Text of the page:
Dr. Correa: If a patient themselves who has dementia, but maybe they've been very private about their decisions, if they want to start exploring that discussion with their family, how do you suggest that they start that discussion? Or even someone who doesn't have dementia yet but wants to start having that discussion with their kids but haven't really shared their medical issues in the past?

Dr. Ceide: A good opportunity is just to set the time in place with your family, prepare them for that. It's not something that you necessarily want to walk into in terms of a conversation, exactly in that example where maybe you're thinking about it and you might blindside some of your other family members. So sometimes it may be something as simple as saying, "I've been thinking a lot about planning and the future and I just want to make sure that we're on the same page. Next Sunday, you want to come over for lunch and let's talk about it a little bit more?"

I really do recommend doing it that way. It gives you the person who wants to talk about it, time to really think about what you want to say in terms of what's really important to you. If you really want to try to stay at home, if you're very worried about ever being burdensome to your family, if that's something that you worry about those, those are things that you're going to want to bring up at the conversation and it gives the family members who are coming a time to think about, "Oh, okay, what might they be wanting to talk about? I had some questions as well that I wanted to bring up too."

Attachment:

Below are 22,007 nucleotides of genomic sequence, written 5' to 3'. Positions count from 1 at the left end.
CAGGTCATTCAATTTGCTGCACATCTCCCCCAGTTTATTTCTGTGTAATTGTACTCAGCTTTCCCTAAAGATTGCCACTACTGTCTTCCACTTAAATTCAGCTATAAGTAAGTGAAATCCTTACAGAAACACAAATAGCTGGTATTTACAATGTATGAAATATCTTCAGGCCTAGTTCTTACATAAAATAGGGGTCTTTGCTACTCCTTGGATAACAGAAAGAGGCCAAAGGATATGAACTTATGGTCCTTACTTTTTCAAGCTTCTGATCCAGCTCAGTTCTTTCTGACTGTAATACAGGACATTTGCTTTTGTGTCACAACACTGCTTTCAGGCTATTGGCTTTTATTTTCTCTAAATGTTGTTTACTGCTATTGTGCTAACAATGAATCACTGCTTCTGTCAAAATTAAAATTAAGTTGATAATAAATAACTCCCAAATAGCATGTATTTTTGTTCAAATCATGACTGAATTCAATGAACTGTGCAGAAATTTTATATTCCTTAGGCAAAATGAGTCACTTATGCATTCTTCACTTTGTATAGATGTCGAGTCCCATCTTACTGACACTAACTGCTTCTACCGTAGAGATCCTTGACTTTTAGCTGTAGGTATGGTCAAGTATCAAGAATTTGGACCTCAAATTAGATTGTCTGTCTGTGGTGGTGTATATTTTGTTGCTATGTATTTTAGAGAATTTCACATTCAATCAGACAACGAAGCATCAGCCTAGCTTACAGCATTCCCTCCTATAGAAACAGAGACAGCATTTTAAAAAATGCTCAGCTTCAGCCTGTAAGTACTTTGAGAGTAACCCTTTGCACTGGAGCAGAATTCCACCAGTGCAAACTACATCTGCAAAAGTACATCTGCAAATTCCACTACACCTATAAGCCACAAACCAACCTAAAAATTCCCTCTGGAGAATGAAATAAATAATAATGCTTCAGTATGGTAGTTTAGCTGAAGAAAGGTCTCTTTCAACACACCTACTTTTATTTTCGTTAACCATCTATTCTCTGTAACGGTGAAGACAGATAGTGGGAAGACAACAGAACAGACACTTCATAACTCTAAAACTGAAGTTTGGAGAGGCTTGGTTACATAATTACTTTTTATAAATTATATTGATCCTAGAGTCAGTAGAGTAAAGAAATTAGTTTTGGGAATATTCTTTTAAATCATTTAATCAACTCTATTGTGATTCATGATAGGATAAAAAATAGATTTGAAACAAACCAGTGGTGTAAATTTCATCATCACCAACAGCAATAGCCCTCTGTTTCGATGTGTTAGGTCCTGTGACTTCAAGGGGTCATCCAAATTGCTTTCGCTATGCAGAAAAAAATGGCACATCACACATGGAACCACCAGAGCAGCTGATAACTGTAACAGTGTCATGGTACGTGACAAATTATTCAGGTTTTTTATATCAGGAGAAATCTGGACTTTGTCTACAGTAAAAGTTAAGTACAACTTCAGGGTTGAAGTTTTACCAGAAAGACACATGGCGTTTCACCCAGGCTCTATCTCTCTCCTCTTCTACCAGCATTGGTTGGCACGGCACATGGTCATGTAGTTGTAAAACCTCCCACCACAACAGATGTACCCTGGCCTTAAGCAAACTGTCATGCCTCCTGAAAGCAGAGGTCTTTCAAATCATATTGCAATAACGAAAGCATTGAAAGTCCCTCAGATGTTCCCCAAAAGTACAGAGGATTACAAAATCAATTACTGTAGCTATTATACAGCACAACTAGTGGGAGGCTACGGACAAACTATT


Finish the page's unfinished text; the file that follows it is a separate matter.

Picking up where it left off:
Even within my own family, we've had conversations where people don't necessarily know what insurance the person has. Families, we don't always necessarily talk about what the finances are. So you may want to also bring that to the table when you arrange to have that conversation, a more broad discussion about what's really important to you, what matters to you, but also a little bit of a conversation about, "By the way, whoever is going to be that person that you want to help you with finances, if there's ever a time that you're not able to do it yourself, I really want to start talking about that. And then let's set up a second time and place to explore it in more detail."

No one said the expectation that this is an evolving conversation, we're going to keep checking in, but you're just starting the conversation there. So I would say another take off point from that in terms of it preparing people but also expecting and preparing others that this is something that's dynamic and evolving, that we wouldn't just have this a one time goals of care, but that it's really a dynamic conversation about what works for the family.

Dr. Correa: And for the family members who are completely and totally embracing being engaged with their aging family members or those family members in need and the caregivers. Can you make some comments as to what should they be thinking about to keep their eyes out for their own caregiver burnout and to protect themselves so that they're also healthy moving forward?